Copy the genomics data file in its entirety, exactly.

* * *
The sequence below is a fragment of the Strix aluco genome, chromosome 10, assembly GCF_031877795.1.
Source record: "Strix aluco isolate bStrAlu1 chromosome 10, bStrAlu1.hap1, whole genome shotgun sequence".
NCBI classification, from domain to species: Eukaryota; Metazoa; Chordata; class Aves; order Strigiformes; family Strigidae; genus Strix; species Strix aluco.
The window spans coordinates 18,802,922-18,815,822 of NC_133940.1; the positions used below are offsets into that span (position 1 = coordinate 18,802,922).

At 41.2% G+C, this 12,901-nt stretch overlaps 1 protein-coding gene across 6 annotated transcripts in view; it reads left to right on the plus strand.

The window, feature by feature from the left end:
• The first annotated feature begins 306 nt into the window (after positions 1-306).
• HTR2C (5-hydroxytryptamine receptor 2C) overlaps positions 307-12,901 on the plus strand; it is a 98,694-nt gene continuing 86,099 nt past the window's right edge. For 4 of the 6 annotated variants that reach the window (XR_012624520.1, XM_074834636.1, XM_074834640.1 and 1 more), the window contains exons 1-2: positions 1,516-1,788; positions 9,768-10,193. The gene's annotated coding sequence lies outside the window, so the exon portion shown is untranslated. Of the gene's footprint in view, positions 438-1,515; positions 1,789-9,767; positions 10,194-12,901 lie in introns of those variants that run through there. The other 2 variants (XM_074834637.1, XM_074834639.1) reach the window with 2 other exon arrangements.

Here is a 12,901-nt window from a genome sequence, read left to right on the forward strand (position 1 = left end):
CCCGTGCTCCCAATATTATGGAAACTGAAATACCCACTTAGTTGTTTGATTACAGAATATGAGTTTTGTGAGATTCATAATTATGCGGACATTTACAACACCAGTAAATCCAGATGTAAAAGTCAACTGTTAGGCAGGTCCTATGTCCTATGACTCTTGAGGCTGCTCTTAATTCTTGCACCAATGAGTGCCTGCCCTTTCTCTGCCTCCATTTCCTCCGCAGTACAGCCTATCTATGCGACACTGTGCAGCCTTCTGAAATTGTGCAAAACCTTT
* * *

The sequence below is a fragment of the Strix aluco genome, chromosome 10, assembly GCF_031877795.1.
Source record: "Strix aluco isolate bStrAlu1 chromosome 10, bStrAlu1.hap1, whole genome shotgun sequence".
NCBI classification, from domain to species: Eukaryota; Metazoa; Chordata; class Aves; order Strigiformes; family Strigidae; genus Strix; species Strix aluco.
The window spans coordinates 18,802,922-18,815,822 of NC_133940.1; the positions used below are offsets into that span (position 1 = coordinate 18,802,922).

At 41.2% G+C, this 12,901-nt stretch overlaps 1 protein-coding gene across 6 annotated transcripts in view; it reads left to right on the plus strand.

The window, feature by feature from the left end:
• The first annotated feature begins 306 nt into the window (after positions 1-306).
• HTR2C (5-hydroxytryptamine receptor 2C) overlaps positions 307-12,901 on the plus strand; it is a 98,694-nt gene continuing 86,099 nt past the window's right edge. For 4 of the 6 annotated variants that reach the window (XR_012624520.1, XM_074834636.1, XM_074834640.1 and 1 more), the window contains exons 1-2: positions 1,516-1,788; positions 9,768-10,193. The gene's annotated coding sequence lies outside the window, so the exon portion shown is untranslated. Of the gene's footprint in view, positions 438-1,515; positions 1,789-9,767; positions 10,194-12,901 lie in introns of those variants that run through there. The other 2 variants (XM_074834637.1, XM_074834639.1) reach the window with 2 other exon arrangements.

Here is a 12,901-nt window from a genome sequence, read left to right on the forward strand (position 1 = left end):
CCCGTGCTCCCAATATTATGGAAACTGAAATACCCACTTAGTTGTTTGATTACAGAATATGAGTTTTGTGAGATTCATAATTATGCGGACATTTACAACACCAGTAAATCCAGATGTAAAAGTCAACTGTTAGGCAGGTCCTATGTCCTATGACTCTTGAGGCTGCTCTTAATTCTTGCACCAATGAGTGCCTGCCCTTTCTCTGCCTCCATTTCCTCCGCAGTACAGCCTATCTATGCGACACTGTGCAGCCTTCTGAAATTGTGCAAAACCTTT